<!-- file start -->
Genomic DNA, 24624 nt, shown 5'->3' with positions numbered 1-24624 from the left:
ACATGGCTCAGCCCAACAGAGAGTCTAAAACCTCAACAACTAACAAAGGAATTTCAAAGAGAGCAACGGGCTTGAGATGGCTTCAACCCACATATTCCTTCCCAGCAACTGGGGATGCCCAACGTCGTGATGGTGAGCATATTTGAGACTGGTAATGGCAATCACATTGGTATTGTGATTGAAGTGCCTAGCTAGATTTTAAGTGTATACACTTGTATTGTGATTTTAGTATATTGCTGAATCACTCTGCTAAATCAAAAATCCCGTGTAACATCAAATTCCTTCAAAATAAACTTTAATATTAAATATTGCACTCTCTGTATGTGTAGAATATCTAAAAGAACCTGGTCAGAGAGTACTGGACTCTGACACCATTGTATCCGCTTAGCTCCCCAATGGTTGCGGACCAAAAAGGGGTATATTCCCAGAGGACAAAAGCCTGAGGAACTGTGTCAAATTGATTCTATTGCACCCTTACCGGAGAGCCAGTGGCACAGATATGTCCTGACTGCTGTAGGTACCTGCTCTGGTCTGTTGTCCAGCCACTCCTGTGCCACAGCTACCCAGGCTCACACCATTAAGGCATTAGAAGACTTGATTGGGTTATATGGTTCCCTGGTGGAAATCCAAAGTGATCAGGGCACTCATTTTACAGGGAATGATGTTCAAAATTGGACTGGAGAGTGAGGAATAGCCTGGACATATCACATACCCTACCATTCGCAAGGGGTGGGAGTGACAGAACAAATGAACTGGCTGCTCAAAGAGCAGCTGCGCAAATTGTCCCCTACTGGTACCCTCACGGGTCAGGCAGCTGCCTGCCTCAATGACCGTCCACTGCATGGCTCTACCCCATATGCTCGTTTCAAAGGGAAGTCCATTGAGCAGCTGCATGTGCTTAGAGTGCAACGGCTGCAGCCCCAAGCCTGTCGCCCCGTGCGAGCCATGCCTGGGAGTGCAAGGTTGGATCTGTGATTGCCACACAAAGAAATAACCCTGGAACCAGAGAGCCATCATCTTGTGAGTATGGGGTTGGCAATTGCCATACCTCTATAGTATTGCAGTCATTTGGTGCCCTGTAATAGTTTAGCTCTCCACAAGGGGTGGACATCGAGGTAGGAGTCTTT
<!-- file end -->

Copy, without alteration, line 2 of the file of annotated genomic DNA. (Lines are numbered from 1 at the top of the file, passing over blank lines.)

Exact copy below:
ACATGGCTCAGCCCAACAGAGAGTCTAAAACCTCAACAACTAACAAAGGAATTTCAAAGAGAGCAACGGGCTTGAGATGGCTTCAACCCACATATTCCTTCCCAGCAACTGGGGATGCCCAACGTCGTGATGGTGAGCATATTTGAGACTGGTAATGGCAATCACATTGGTATTGTGATTGAAGTGCCTAGCTAGATTTTAAGTGTATACACTTGTATTGTGATTTTAGTATATTGCTGAATCACTCTGCTAAATCAAAAATCCCGTGTAACATCAAATTCCTTCAAAATAAACTTTAATATTAAATATTGCACTCTCTGTATGTGTAGAATATCTAAAAGAACCTGGTCAGAGAGTACTGGACTCTGACACCATTGTATCCGCTTAGCTCCCCAATGGTTGCGGACCAAAAAGGGGTATATTCCCAGAGGACAAAAGCCTGAGGAACTGTGTCAAATTGATTCTATTGCACCCTTACCGGAGAGCCAGTGGCACAGATATGTCCTGACTGCTGTAGGTACCTGCTCTGGTCTGTTGTCCAGCCACTCCTGTGCCACAGCTACCCAGGCTCACACCATTAAGGCATTAGAAGACTTGATTGGGTTATATGGTTCCCTGGTGGAAATCCAAAGTGATCAGGGCACTCATTTTACAGGGAATGATGTTCAAAATTGGACTGGAGAGTGAGGAATAGCCTGGACATATCACATACCCTACCATTCGCAAGGGGTGGGAGTGACAGAACAAATGAACTGGCTGCTCAAAGAGCAGCTGCGCAAATTGTCCCCTACTGGTACCCTCACGGGTCAGGCAGCTGCCTGCCTCAATGACCGTCCACTGCATGGCTCTACCCCATATGCTCGTTTCAAAGGGAAGTCCATTGAGCAGCTGCATGTGCTTAGAGTGCAACGGCTGCAGCCCCAAGCCTGTCGCCCCGTGCGAGCCATGCCTGGGAGTGCAAGGTTGGATCTGTGATTGCCACACAAAGAAATAACCCTGGAACCAGAGAGCCATCATCTTGTGAGTATGGGGTTGGCAATTGCCATACCTCTATAGTATTGCAGTCATTTGGTGCCCTGTAATAGTTTAGCTCTCCACAAGGGGTGGACATCGAGGTAGGAGTCTTT